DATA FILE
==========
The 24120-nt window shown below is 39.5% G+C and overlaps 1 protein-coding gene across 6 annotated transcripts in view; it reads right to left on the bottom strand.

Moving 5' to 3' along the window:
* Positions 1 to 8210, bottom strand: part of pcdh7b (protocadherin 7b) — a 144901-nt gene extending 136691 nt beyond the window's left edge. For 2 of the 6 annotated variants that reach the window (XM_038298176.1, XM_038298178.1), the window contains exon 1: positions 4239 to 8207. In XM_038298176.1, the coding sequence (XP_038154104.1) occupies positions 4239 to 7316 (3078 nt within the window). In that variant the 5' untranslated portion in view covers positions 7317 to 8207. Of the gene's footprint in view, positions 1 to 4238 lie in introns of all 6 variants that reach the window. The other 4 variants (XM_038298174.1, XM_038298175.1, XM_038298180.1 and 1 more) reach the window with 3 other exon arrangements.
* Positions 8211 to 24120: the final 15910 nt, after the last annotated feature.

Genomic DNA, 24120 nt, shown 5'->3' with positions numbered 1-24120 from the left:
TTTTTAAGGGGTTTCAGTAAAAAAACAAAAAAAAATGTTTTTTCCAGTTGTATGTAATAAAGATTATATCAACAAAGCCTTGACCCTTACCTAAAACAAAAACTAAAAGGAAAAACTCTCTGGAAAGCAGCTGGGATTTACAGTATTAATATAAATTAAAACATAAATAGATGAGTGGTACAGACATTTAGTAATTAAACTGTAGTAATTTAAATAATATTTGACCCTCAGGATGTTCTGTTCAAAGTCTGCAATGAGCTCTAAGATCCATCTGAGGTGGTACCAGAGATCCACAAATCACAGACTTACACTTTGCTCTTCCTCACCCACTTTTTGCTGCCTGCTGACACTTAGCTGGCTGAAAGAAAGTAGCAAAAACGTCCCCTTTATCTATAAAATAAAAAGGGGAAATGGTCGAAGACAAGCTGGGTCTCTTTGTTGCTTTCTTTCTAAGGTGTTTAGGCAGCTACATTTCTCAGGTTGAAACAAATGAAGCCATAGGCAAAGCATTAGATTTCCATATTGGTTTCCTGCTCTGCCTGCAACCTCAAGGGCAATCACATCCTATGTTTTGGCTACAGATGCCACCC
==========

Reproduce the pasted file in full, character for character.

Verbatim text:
The 24120-nt window shown below is 39.5% G+C and overlaps 1 protein-coding gene across 6 annotated transcripts in view; it reads right to left on the bottom strand.

Moving 5' to 3' along the window:
* Positions 1 to 8210, bottom strand: part of pcdh7b (protocadherin 7b) — a 144901-nt gene extending 136691 nt beyond the window's left edge. For 2 of the 6 annotated variants that reach the window (XM_038298176.1, XM_038298178.1), the window contains exon 1: positions 4239 to 8207. In XM_038298176.1, the coding sequence (XP_038154104.1) occupies positions 4239 to 7316 (3078 nt within the window). In that variant the 5' untranslated portion in view covers positions 7317 to 8207. Of the gene's footprint in view, positions 1 to 4238 lie in introns of all 6 variants that reach the window. The other 4 variants (XM_038298174.1, XM_038298175.1, XM_038298180.1 and 1 more) reach the window with 3 other exon arrangements.
* Positions 8211 to 24120: the final 15910 nt, after the last annotated feature.

Genomic DNA, 24120 nt, shown 5'->3' with positions numbered 1-24120 from the left:
TTTTTAAGGGGTTTCAGTAAAAAAACAAAAAAAAATGTTTTTTCCAGTTGTATGTAATAAAGATTATATCAACAAAGCCTTGACCCTTACCTAAAACAAAAACTAAAAGGAAAAACTCTCTGGAAAGCAGCTGGGATTTACAGTATTAATATAAATTAAAACATAAATAGATGAGTGGTACAGACATTTAGTAATTAAACTGTAGTAATTTAAATAATATTTGACCCTCAGGATGTTCTGTTCAAAGTCTGCAATGAGCTCTAAGATCCATCTGAGGTGGTACCAGAGATCCACAAATCACAGACTTACACTTTGCTCTTCCTCACCCACTTTTTGCTGCCTGCTGACACTTAGCTGGCTGAAAGAAAGTAGCAAAAACGTCCCCTTTATCTATAAAATAAAAAGGGGAAATGGTCGAAGACAAGCTGGGTCTCTTTGTTGCTTTCTTTCTAAGGTGTTTAGGCAGCTACATTTCTCAGGTTGAAACAAATGAAGCCATAGGCAAAGCATTAGATTTCCATATTGGTTTCCTGCTCTGCCTGCAACCTCAAGGGCAATCACATCCTATGTTTTGGCTACAGATGCCACCC